Low Natural Gas Prices Squeeze Nuclear Energy Expansion

Greg Taboada
March 12, 2016

Submitted as coursework for PH241, Stanford University, Winter 2016

United States Nuclear Energy Facts

Fig. 1: Pilgrim Nuclear Power Station. (Source: Wikimedia Commons)

The United States has 99 nuclear reactors with a mix of pressurized water and boiling water reactors respectively. The United States is the worlds largest supplier of Nuclear Energy and generates more than 30% of the worlds nuclear energy. For the last 30 years or so, there has been greater positive public response towards Nuclear Energy in the United States. Disposal and storage of high level nuclear waste is a constant unresolved issue that has lead to research of alternative resources. [1]

Gas Prices Effects on Investors

Fabien Roques describes investor choices based on very limited data and really have no way of knowing the prices of gas and carbon prices. Investors use dynamic optimization programs to try to estimate profitability based on historical electricity, fuel, and carbon price data. In 1999-2000 when gas prices where also very low, a rise in combined cycle gas turbine plants took place. The fact of the matter is that electricity, gas and carbon prices are very much correlated and have great effects on each other respectively, and these changes are hard to calculate due to discount rates and government interference. [2]

Plants Closing Down

Nuclear energy is very cost competitive with other processes of electricity generation, unless direct access to cheap fossil fuels is an option. Since gas is so cheap right now, investors are shying away from Nuclear energy at the moment. Entergy, a large nuclear power company, has decided to close down their Pilgrim Nuclear power station in 2019, seen in Fig. 1, due to poor market conditions, reduced revenues and operational costs. Operation costs include capital, plant operating, and external costs. The capital costs needed to construct these incredibly massive requires a large amount of investor support. Plant operating costs creates complications with the decommissioning of plants and the disposal of nuclear waste. External costs for nuclear energy should amount to zero, however governments around the world have had to deal with malfunctions and reactor explosions. [2]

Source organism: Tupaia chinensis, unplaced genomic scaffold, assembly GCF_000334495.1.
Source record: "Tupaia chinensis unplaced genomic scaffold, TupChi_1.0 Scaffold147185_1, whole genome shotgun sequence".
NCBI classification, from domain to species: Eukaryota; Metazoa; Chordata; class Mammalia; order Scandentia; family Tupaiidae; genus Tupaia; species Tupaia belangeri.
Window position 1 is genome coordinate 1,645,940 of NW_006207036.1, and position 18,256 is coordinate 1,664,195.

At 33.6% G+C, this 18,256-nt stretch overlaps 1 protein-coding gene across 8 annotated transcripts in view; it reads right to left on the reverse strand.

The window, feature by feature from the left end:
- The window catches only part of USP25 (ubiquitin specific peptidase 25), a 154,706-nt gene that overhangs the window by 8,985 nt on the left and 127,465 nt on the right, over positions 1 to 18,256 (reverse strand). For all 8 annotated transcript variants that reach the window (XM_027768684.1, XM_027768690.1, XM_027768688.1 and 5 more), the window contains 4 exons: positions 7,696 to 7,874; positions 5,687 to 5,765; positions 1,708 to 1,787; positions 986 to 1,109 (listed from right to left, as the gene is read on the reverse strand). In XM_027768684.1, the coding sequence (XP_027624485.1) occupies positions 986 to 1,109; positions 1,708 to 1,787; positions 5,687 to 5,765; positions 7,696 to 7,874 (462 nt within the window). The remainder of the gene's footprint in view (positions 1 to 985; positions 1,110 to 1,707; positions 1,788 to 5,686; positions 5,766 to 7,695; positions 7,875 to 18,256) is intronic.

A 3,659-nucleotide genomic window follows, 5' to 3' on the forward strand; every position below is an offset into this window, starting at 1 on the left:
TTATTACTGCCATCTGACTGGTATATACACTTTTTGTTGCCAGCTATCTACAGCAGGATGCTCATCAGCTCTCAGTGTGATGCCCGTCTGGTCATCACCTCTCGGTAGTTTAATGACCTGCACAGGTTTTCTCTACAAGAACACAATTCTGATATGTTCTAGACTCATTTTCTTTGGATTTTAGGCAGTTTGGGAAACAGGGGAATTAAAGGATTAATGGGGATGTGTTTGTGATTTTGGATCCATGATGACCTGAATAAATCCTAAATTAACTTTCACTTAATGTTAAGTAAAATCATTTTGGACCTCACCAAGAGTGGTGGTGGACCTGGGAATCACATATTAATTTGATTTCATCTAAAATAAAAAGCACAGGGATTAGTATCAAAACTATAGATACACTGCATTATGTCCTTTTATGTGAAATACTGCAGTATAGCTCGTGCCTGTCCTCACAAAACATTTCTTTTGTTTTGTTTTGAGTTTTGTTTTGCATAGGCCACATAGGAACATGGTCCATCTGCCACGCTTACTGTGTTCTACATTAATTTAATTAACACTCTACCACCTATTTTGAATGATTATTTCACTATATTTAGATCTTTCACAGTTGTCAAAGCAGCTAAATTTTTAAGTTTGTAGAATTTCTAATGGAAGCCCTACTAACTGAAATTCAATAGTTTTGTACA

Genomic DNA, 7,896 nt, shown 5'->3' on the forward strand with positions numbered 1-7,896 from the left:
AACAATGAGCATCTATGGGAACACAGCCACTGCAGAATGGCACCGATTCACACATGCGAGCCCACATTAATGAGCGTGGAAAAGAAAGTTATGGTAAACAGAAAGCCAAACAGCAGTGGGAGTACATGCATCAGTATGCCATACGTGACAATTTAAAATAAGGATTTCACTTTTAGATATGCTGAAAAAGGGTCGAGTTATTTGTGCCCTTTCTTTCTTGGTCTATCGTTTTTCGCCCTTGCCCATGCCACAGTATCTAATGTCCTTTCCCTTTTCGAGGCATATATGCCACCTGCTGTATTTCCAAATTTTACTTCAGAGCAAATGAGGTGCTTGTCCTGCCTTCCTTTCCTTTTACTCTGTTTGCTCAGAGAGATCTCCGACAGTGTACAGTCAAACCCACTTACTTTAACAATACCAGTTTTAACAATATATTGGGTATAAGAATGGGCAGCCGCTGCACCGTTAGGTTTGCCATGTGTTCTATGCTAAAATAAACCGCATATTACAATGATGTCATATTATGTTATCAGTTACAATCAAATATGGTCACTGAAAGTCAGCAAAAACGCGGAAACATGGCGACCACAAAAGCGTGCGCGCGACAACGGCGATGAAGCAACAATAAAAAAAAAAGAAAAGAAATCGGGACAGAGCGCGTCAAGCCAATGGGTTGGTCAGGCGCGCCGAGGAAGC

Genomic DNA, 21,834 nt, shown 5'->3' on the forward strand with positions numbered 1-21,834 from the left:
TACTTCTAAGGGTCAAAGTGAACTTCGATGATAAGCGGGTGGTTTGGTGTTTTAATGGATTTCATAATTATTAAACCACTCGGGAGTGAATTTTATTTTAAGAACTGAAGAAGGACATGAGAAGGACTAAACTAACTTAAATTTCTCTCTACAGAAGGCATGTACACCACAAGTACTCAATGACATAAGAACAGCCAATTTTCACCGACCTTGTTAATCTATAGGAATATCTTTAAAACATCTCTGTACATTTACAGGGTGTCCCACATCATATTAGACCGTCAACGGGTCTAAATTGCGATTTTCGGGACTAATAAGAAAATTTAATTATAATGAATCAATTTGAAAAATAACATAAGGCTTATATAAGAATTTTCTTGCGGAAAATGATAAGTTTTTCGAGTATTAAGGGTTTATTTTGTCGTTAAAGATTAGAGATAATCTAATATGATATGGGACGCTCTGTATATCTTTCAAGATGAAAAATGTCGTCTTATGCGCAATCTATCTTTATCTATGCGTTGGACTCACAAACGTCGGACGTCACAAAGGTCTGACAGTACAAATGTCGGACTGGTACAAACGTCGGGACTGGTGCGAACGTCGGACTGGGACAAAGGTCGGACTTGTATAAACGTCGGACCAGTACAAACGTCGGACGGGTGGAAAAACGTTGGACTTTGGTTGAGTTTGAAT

Gas prices are very volatile and have a large influence on the production of other electrical generation options. Recently, record low price on gas has squeezed the expansion of nuclear energy. However, nuclear energy is a great way to reach the environmental goals set out by many governments, and set prices on carbon and improvements to nuclear waste disposal will stabilize the nuclear energy market. [1]

© Greg Taboada. The author grants permission to copy, distribute and display this work in unaltered form, with attribution to the author, for noncommercial purposes only. All other rights, including commercial rights, are reserved to the author.


[1] C. D. Ferguson and F. A. Settle, Eds., "The Future of Nuclear Power in the United States," Federation of American Scientists, February 2012.

[2] F. A. Roques et al., "Nuclear Power: A Hedge Against Uncertain Gas and Carbon Prices?" Energy J. 27, 1 (2006).